-1

Here's an original sentence.

  1. When you're in emotional pain, treat yourself with the same compassion you would expect from a truly good friend.

And here are sentences that I've made to compare and hence understand fully.

  1. When you're in emotional pain, treat yourself with the same compassion as the one you would expect from a truly good friend.

I'm a English learner and I'm not sure why, but I always expect an "as" after "the same + noun". So, for me, sentence #2 is much more comfortable to read and speak.

Are #1 and #2 interchangeable or do they mean different things?

2

You've got the right idea. They would mean the same thing, except that #2 is incorrect. Although I can see what you were thinking, and you are very close.

You are correct that usually we have "as" after "the same + noun". However, you can leave off "as" and it will be implied.

"This is the same guitar [as] Eddie van Halen used!"

Another thing that is left out of this sentence but still implied is "The guitar that". So the FULL sentence is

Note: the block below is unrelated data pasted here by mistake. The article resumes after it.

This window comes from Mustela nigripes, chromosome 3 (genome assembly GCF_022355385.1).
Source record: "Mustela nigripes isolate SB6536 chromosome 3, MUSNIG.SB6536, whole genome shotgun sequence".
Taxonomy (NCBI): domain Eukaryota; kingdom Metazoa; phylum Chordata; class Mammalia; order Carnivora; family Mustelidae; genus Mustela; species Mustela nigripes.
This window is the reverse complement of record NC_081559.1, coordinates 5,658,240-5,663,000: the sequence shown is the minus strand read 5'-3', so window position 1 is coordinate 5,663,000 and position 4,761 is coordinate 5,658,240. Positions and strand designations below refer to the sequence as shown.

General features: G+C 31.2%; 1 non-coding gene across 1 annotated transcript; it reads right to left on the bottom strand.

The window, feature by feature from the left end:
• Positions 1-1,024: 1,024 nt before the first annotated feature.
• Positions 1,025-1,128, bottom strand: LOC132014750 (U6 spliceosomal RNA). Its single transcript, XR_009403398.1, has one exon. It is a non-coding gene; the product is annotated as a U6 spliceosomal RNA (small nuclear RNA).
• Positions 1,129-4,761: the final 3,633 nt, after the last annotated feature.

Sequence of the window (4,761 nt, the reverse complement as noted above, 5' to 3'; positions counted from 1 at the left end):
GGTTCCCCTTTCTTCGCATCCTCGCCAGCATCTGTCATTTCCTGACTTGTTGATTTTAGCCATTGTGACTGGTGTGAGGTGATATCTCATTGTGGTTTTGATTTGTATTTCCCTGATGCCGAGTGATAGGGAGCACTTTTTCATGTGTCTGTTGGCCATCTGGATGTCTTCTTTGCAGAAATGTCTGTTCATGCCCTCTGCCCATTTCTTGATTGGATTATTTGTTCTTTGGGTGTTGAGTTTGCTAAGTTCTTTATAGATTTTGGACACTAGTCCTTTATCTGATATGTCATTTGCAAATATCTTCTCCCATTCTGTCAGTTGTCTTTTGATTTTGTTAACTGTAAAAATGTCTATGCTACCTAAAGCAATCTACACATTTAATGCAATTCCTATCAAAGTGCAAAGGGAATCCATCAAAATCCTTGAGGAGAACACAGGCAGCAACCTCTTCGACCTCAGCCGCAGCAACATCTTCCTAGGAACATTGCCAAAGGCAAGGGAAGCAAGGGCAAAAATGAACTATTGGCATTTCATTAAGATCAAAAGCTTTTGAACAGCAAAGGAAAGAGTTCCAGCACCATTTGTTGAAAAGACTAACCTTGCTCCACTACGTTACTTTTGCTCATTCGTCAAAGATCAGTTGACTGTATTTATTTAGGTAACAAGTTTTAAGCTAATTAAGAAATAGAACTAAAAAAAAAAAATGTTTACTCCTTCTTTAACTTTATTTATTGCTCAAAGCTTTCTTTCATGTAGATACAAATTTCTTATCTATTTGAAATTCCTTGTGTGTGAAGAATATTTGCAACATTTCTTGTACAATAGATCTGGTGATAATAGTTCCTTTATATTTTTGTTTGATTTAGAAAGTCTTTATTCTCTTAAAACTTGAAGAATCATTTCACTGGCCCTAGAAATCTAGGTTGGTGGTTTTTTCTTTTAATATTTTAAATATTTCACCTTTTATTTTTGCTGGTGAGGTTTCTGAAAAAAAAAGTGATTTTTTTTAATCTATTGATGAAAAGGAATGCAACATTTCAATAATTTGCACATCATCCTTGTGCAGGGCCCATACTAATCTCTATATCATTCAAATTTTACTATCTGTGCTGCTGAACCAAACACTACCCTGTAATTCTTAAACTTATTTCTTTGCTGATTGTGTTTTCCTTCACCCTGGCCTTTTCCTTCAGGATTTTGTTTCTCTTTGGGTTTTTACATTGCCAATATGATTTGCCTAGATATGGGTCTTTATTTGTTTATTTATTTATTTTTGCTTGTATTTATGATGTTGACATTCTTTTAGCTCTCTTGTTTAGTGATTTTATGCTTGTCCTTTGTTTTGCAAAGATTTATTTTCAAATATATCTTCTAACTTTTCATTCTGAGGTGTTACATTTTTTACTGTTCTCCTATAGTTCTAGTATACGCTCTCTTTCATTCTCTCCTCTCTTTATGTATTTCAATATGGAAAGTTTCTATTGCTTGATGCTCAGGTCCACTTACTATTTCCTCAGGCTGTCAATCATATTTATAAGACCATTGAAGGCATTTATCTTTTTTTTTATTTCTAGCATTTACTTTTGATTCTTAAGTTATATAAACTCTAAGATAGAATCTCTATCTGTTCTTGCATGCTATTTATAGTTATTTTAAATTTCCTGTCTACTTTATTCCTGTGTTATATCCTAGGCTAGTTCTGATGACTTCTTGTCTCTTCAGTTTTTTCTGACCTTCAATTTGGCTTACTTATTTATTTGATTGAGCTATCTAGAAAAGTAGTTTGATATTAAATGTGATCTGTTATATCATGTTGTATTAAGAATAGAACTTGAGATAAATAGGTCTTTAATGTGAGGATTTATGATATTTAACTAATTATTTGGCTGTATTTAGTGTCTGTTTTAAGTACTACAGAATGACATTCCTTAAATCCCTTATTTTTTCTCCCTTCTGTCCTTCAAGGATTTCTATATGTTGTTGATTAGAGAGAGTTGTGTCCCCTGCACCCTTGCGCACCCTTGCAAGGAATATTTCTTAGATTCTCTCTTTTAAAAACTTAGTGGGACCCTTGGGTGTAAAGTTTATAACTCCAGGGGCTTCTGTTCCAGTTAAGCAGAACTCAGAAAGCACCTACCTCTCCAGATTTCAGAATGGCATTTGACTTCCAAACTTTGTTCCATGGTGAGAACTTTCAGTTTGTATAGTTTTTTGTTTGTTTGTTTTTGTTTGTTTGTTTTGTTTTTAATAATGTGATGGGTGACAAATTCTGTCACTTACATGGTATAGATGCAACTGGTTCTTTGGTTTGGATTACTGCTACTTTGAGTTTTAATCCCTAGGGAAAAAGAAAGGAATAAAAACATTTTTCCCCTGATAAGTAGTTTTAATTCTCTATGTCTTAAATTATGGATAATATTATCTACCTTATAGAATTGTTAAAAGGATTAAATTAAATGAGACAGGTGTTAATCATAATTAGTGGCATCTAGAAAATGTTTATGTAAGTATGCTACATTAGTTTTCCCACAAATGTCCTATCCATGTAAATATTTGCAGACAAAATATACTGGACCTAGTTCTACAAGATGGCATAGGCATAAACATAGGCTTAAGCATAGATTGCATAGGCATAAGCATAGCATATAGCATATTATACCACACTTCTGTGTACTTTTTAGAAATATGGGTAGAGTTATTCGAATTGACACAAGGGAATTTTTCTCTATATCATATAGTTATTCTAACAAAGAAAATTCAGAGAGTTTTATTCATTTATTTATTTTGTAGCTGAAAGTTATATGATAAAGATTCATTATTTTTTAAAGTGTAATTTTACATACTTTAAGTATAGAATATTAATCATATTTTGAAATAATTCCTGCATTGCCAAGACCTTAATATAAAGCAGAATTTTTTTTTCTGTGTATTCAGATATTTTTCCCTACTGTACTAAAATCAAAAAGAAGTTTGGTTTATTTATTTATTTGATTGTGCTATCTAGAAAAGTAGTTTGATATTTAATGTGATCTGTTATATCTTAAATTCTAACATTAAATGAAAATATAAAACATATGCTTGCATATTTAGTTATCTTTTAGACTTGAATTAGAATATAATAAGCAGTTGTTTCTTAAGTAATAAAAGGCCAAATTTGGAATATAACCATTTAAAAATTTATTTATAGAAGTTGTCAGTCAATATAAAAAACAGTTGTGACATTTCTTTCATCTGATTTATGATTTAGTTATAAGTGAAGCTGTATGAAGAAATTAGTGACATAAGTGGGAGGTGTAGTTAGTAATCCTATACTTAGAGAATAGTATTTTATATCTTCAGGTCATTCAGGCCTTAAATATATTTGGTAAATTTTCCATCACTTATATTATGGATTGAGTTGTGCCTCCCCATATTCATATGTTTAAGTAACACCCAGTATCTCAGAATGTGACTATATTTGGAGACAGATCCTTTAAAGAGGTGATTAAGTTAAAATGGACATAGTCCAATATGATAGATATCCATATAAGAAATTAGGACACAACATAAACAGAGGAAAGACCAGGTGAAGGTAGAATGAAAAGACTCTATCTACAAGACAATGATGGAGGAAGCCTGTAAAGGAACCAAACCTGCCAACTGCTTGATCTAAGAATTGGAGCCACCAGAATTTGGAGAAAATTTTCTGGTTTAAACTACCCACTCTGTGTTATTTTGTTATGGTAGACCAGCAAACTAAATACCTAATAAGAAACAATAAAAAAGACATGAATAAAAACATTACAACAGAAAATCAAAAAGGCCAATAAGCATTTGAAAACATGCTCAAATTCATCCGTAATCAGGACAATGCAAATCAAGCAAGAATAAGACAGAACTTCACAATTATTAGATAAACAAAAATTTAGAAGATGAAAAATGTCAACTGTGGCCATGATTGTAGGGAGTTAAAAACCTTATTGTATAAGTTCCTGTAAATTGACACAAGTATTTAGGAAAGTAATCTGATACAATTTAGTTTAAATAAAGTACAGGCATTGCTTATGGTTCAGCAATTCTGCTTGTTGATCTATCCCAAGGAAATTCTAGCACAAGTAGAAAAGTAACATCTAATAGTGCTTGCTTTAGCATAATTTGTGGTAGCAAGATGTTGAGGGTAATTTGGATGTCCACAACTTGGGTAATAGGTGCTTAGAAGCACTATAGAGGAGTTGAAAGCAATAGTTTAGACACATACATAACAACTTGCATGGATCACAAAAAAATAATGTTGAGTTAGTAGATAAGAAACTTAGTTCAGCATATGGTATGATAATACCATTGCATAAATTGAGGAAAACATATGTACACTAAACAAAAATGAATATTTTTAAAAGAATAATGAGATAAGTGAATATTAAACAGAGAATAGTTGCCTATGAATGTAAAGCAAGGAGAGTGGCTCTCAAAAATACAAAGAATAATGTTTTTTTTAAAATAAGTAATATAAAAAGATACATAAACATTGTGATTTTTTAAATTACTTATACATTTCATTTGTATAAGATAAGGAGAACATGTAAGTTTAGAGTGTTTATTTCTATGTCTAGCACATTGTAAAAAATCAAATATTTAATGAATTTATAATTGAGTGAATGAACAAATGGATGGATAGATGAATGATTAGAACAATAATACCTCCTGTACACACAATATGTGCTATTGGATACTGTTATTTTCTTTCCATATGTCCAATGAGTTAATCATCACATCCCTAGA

"This is the same guitar as the guitar that Eddie van Halen used!"

However, it is still valid if you leave out "The guitar that".

Let's take "treat yourself with the same compassion".

"treat yourself with the same compassion" -- "as What?" The answer is "[The compassion] you would expect from a truly good friend."

The only problem with your sentence, is that you refer to "The compassion you would except from a truly good friend." as "the ONE you would expect..." You cannot count compassion. So you should not refer to it as "one".

Your Answer

By clicking “Post Your Answer”, you agree to our terms of service, privacy policy and cookie policy

Not the answer you're looking for? Browse other questions tagged or ask your own question.